In creative sector, Royalties are actually a weapon that creates more precarity, given that they usually replace a fair wage for contracted work.

In a sector that is destabilised by psychologically displaced internal components [17] , which mix up work with personal fulfilment, the cultural industries have an easy way of neutralising the possibilities of struggle by preventing the productive autonomy of creators.

Workers themselves must realise when they are being used as a human shield in this precarisation, against the democratic diffusion of knowledge and entrepreneurial possibilities, and in favour of the gentrification of cities [18].

When seeking an answer to the question “how am I going to earn a living?” the poor should not fight amongst themselves.

The cultural industries have accumulated an enormous amount of money, a bubble based on the scarcity of content. This money rightfully belongs to the cultural sector, which must force the paradigm change. There should not be a flat-rate because it would only continue fuelling the existing economic empire and its propaganda against freedoms inside and outside the Internet.

So what if the multinationals were to have a little less “money”? They should be investing in independent productions that can be distributed live (through screenings or concerts) or directly to consumers via micro payments, rather than through hyper-commercial mass distributions or P2P.

Artists would have to be easily referable through their sites, so as to permit easy management of authorship rights and remuneration in for-profit projects, and these obligations should be reciprocal. You make diffusion easy, and I make payment easy.

The Internet has created historic conditions in the struggle for civil rights: it is unusual to be engaged in a struggle in which we do not need to imagine or invent that which we are fighting for. In much of the world, we access a neutral Internet for sharing among peers on a daily basis. Although the existing system can obviously be improved, we have to defend it from the plundering of the powers that be, and we have to realise when they are trying to take it away from us. We live with it, and we know what it is like to be deprived of it.

This struggle, the defence of the new existing “decentralised control, user empowerment and the distribution of resources for sharing purposes” [19] is the mother of all struggles right now. It affects all aspects of life, not just a single sector.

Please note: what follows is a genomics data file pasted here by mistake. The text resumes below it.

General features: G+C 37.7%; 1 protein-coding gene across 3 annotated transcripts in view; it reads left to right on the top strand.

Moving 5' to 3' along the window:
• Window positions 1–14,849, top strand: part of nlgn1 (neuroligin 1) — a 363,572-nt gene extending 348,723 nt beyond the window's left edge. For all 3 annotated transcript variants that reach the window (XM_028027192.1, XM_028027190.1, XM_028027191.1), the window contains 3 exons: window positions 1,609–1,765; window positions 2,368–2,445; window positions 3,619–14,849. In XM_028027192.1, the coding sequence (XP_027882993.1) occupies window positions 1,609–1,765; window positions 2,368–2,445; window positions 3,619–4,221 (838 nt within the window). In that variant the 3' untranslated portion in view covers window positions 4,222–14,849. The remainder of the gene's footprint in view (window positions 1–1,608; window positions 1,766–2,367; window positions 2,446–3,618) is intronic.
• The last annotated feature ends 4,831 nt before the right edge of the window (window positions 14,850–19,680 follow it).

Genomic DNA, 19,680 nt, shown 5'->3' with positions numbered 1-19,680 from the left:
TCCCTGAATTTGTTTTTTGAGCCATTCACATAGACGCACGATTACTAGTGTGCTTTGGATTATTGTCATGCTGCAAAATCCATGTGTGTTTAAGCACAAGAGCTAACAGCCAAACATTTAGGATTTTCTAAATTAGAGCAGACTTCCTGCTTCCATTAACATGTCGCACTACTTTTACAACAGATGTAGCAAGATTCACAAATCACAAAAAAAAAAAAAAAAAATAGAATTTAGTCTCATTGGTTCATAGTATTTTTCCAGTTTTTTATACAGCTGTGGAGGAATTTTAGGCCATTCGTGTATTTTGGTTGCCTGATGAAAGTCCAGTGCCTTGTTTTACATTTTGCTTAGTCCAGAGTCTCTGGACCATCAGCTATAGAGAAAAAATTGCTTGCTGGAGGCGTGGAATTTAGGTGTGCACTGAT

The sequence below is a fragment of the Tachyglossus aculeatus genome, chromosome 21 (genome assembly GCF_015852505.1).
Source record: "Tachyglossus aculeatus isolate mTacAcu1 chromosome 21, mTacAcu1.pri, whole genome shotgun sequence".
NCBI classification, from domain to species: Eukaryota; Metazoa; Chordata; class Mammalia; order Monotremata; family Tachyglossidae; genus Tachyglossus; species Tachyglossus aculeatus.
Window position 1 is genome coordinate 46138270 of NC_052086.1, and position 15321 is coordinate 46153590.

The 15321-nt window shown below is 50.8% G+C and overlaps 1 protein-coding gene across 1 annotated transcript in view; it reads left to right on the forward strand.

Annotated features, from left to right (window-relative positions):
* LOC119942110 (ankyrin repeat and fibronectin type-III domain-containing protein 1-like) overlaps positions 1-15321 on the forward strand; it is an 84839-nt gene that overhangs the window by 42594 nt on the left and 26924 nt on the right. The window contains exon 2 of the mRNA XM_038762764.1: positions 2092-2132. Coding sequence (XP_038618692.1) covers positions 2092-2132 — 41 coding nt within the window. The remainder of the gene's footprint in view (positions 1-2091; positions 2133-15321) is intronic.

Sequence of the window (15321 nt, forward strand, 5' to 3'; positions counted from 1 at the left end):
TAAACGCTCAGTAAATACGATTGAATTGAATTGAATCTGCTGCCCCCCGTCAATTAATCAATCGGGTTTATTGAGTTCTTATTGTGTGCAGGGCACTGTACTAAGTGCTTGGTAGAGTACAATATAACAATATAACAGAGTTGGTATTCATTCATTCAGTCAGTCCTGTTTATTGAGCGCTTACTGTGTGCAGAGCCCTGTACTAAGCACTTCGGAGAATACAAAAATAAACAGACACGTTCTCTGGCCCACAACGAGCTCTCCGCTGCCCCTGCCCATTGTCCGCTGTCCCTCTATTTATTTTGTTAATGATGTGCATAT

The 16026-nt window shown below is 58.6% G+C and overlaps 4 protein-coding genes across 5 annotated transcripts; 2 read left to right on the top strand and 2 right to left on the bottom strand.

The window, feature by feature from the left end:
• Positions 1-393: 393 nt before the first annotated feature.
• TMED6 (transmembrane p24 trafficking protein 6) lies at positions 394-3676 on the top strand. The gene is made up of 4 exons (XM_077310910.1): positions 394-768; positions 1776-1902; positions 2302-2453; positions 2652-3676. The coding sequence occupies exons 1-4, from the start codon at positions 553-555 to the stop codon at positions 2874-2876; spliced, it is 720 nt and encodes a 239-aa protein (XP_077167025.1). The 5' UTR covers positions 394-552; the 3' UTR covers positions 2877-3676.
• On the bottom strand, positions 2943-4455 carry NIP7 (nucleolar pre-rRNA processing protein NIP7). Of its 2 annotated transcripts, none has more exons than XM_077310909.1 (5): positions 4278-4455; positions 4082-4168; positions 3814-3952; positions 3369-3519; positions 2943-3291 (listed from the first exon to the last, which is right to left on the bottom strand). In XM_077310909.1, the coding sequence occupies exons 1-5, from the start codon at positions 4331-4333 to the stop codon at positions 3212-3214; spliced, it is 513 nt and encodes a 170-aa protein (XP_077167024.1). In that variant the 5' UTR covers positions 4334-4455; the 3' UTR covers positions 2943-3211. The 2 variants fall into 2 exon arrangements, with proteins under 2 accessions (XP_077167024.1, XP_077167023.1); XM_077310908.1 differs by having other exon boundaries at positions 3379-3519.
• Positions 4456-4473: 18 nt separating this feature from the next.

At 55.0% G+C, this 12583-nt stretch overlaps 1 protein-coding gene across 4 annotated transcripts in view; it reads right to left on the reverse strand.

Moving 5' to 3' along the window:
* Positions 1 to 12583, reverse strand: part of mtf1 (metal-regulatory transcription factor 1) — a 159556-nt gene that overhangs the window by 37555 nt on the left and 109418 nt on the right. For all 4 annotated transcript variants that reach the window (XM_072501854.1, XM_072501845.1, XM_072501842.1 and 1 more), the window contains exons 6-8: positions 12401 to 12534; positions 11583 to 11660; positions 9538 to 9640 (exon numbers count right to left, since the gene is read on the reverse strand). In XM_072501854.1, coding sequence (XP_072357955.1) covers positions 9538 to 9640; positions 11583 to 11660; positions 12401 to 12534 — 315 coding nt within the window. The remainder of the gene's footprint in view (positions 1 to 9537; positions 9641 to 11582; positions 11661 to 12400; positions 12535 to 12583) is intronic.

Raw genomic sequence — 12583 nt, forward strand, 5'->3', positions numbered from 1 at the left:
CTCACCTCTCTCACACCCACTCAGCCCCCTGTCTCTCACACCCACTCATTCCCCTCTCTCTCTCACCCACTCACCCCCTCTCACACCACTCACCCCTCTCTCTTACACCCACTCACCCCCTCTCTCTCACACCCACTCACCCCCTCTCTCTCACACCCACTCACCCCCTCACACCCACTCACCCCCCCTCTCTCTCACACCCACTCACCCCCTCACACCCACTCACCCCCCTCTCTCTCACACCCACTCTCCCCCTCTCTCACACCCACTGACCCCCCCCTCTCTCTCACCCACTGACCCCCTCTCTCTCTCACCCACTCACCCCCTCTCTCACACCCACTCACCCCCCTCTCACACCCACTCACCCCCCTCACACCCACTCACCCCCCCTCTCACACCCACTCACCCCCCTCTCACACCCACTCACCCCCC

We demand that governments face up to their responsibility for all the “money” that they have spent in the effort to row against the tide of progress, all this lost income for society. We will dismiss – at the ballot box and through civil and economic disobedience – all governments who are afraid of being dismissed by the entertainment industries and banks.

All rites reversed [20]You can copy, paste, multiply, quote, and share, mentioning the source.

[Note: In the spanish versión you can find much more links to the sources, mostly in spanish]

[1] http://www.forumforcreativeeurope.cz/en/Simona-Levi
[2] http://fcforum.net/files/ONU-LPI-english.pdf
[3] http://fcforum.net/charter_extended
[4] http://2010.fcforum.net/wp-content/uploads/files/graficosdef.pdf
[5] http://www.laquadrature.net/en/Net_neutrality
[6] http://www.adslzone.net/article259.html
[7] http://www.laquadrature.net/en/ACTA
[8] http://redsostenible.wikia.com/wiki/From_now_on,_Net_and_Freedom
[9] https://www.youtube.com/watch?v=stbPf-fJLcg
[10] http://internetnoseraotratv.wordpress.com/en/
[11] http://xnet-x.net/spain-digital-canon-deemed-illegal-by-the-european-court-of-justice
[12] http://wiki.manifiestointernet.org/wiki/P%C3%A1gina_Principal
[13] http://d-evolution.fcforum.net/en/
[14] https://www.youtube.com/watch?v=3mdlqj1IWzk
[15] http://fcforum.net/10
[16] http://www.cncompetencia.es/Administracion/GestionDocumental/tabid/76/Default.aspx?
[17] http://www.digicult.it/digimag/article.asp?id=1689
[18] http://innmotion09.conservas.tk/en/dequeva
[19] http://www.ietf.org/rfc/rfc3935.txt
[20] http://allritesreversed.com/